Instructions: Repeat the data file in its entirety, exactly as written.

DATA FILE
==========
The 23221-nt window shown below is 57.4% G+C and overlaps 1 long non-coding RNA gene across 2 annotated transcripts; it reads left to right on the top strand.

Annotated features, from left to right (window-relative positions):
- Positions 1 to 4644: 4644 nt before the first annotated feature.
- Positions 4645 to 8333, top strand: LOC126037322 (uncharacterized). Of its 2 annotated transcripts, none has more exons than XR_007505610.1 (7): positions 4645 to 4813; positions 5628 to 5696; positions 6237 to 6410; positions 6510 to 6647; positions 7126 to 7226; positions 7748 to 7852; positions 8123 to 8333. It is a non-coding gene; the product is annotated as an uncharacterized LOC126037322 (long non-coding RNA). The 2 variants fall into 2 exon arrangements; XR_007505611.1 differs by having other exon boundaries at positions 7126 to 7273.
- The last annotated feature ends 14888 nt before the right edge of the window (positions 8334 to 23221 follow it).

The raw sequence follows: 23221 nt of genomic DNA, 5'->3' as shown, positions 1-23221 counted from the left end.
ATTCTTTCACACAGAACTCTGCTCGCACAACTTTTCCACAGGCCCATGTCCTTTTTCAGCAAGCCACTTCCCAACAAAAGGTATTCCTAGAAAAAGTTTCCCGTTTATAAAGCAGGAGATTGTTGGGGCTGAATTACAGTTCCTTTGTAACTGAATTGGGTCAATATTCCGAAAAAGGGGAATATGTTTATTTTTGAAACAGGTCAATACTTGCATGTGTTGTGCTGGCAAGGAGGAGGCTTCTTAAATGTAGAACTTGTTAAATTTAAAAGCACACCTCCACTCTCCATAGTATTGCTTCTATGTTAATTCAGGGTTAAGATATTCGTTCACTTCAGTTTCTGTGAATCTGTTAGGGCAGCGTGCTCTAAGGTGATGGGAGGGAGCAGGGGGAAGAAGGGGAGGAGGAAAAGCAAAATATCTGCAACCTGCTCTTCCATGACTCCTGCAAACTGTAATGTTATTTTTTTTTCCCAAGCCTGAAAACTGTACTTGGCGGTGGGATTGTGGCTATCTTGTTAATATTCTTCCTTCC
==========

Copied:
The 23221-nt window shown below is 57.4% G+C and overlaps 1 long non-coding RNA gene across 2 annotated transcripts; it reads left to right on the top strand.

Annotated features, from left to right (window-relative positions):
- Positions 1 to 4644: 4644 nt before the first annotated feature.
- Positions 4645 to 8333, top strand: LOC126037322 (uncharacterized). Of its 2 annotated transcripts, none has more exons than XR_007505610.1 (7): positions 4645 to 4813; positions 5628 to 5696; positions 6237 to 6410; positions 6510 to 6647; positions 7126 to 7226; positions 7748 to 7852; positions 8123 to 8333. It is a non-coding gene; the product is annotated as an uncharacterized LOC126037322 (long non-coding RNA). The 2 variants fall into 2 exon arrangements; XR_007505611.1 differs by having other exon boundaries at positions 7126 to 7273.
- The last annotated feature ends 14888 nt before the right edge of the window (positions 8334 to 23221 follow it).

The raw sequence follows: 23221 nt of genomic DNA, 5'->3' as shown, positions 1-23221 counted from the left end.
ATTCTTTCACACAGAACTCTGCTCGCACAACTTTTCCACAGGCCCATGTCCTTTTTCAGCAAGCCACTTCCCAACAAAAGGTATTCCTAGAAAAAGTTTCCCGTTTATAAAGCAGGAGATTGTTGGGGCTGAATTACAGTTCCTTTGTAACTGAATTGGGTCAATATTCCGAAAAAGGGGAATATGTTTATTTTTGAAACAGGTCAATACTTGCATGTGTTGTGCTGGCAAGGAGGAGGCTTCTTAAATGTAGAACTTGTTAAATTTAAAAGCACACCTCCACTCTCCATAGTATTGCTTCTATGTTAATTCAGGGTTAAGATATTCGTTCACTTCAGTTTCTGTGAATCTGTTAGGGCAGCGTGCTCTAAGGTGATGGGAGGGAGCAGGGGGAAGAAGGGGAGGAGGAAAAGCAAAATATCTGCAACCTGCTCTTCCATGACTCCTGCAAACTGTAATGTTATTTTTTTTTCCCAAGCCTGAAAACTGTACTTGGCGGTGGGATTGTGGCTATCTTGTTAATATTCTTCCTTCC